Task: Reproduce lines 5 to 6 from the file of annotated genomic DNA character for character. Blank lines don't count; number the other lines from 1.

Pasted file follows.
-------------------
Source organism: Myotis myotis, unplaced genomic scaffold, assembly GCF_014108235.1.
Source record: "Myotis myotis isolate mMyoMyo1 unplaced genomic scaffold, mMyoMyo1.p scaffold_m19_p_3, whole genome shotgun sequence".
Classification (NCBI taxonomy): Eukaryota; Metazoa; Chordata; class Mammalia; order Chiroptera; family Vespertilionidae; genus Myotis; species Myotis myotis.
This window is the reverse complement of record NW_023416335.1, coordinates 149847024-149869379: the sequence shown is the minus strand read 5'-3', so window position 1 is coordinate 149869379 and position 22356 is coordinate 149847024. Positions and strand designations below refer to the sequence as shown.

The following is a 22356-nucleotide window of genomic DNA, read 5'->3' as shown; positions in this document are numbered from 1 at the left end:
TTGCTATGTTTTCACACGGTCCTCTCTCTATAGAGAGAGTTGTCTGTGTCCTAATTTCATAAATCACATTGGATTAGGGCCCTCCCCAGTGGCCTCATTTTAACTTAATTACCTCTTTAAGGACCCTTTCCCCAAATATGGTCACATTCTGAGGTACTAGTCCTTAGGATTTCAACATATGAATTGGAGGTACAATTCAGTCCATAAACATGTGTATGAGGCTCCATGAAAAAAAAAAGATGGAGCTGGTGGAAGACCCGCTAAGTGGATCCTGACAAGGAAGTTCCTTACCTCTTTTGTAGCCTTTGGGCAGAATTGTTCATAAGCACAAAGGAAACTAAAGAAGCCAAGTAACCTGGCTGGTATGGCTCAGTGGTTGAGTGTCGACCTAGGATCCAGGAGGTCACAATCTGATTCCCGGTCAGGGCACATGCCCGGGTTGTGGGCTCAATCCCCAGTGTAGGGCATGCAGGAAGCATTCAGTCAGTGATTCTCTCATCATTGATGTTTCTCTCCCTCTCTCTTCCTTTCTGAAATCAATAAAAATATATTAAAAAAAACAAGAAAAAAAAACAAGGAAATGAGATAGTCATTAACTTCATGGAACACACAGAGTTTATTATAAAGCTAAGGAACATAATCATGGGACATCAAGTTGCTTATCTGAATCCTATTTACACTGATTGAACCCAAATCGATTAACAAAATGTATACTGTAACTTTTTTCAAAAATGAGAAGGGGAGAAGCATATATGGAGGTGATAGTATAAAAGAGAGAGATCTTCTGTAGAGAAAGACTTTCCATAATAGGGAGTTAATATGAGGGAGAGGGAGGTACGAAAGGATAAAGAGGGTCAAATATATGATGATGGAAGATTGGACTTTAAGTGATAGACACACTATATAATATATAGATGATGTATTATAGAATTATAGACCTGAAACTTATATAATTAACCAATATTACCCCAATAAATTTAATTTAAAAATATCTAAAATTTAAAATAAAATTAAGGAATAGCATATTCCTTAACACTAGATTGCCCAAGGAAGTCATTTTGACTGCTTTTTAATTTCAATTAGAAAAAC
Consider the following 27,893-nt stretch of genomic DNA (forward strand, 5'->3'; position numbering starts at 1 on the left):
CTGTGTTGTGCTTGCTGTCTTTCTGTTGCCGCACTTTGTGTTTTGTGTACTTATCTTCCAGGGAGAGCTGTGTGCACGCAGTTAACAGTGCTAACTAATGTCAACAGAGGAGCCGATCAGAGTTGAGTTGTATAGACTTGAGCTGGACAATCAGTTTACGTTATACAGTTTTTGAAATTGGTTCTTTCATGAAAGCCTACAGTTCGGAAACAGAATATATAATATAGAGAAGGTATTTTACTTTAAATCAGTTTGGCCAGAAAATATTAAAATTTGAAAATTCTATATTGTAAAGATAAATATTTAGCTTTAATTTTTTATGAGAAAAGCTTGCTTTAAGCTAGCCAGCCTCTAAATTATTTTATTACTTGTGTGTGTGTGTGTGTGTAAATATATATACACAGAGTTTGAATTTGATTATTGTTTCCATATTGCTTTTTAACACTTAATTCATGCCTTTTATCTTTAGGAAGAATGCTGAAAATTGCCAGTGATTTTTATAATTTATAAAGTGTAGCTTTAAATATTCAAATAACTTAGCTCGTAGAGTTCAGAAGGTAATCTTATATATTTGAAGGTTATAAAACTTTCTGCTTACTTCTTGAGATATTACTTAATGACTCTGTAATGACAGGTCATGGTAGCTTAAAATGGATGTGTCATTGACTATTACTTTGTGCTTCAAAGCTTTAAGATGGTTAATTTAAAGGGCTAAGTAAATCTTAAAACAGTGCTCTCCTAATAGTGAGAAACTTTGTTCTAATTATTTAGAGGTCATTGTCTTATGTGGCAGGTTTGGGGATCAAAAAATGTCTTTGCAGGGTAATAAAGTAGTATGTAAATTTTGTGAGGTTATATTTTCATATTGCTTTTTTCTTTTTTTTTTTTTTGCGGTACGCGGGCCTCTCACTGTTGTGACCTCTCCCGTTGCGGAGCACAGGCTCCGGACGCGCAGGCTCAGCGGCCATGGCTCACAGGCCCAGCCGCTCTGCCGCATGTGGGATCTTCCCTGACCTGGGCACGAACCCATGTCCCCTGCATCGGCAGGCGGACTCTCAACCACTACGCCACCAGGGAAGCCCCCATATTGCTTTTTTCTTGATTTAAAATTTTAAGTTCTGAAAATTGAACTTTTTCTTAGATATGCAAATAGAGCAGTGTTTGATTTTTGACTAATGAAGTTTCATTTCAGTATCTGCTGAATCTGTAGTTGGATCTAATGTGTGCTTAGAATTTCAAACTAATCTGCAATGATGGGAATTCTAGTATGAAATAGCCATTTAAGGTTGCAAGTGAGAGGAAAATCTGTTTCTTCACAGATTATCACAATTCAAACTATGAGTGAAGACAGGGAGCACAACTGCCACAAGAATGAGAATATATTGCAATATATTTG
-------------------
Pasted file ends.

The following is a 22356-nucleotide window of genomic DNA, read 5'->3' as shown; positions in this document are numbered from 1 at the left end:
TTGCTATGTTTTCACACGGTCCTCTCTCTATAGAGAGAGTTGTCTGTGTCCTAATTTCATAAATCACATTGGATTAGGGCCCTCCCCAGTGGCCTCATTTTAACTTAATTACCTCTTTAAGGACCCTTTCCCCAAATATGGTCACATTCTGAGGTACTAGTCCTTAGGATTTCAACATATGAATTGGAGGTACAATTCAGTCCATAAACATGTGTATGAGGCTCCATGAAAAAAAAAAGATGGAGCTGGTGGAAGACCCGCTAAGTGGATCCTGACAAGGAAGTTCCTTACCTCTTTTGTAGCCTTTGGGCAGAATTGTTCATAAGCACAAAGGAAACTAAAGAAGCCAAGTAACCTGGCTGGTATGGCTCAGTGGTTGAGTGTCGACCTAGGATCCAGGAGGTCACAATCTGATTCCCGGTCAGGGCACATGCCCGGGTTGTGGGCTCAATCCCCAGTGTAGGGCATGCAGGAAGCATTCAGTCAGTGATTCTCTCATCATTGATGTTTCTCTCCCTCTCTCTTCCTTTCTGAAATCAATAAAAATATATTAAAAAAAACAAGAAAAAAAAACAAGGAAATGAGATAGTCATTAACTTCATGGAACACACAGAGTTTATTATAAAGCTAAGGAACATAATCATGGGACATCAAGTTGCTTATCTGAATCCTATTTACACTGATTGAACCCAAATCGATTAACAAAATGTATACTGTAACTTTTTTCAAAAATGAGAAGGGGAGAAGCATATATGGAGGTGATAGTATAAAAGAGAGAGATCTTCTGTAGAGAAAGACTTTCCATAATAGGGAGTTAATATGAGGGAGAGGGAGGTACGAAAGGATAAAGAGGGTCAAATATATGATGATGGAAGATTGGACTTTAAGTGATAGACACACTATATAATATATAGATGATGTATTATAGAATTATAGACCTGAAACTTATATAATTAACCAATATTACCCCAATAAATTTAATTTAAAAATATCTAAAATTTAAAATAAAATTAAGGAATAGCATATTCCTTAACACTAGATTGCCCAAGGAAGTCATTTTGACTGCTTTTTAATTTCAATTAGAAAAAC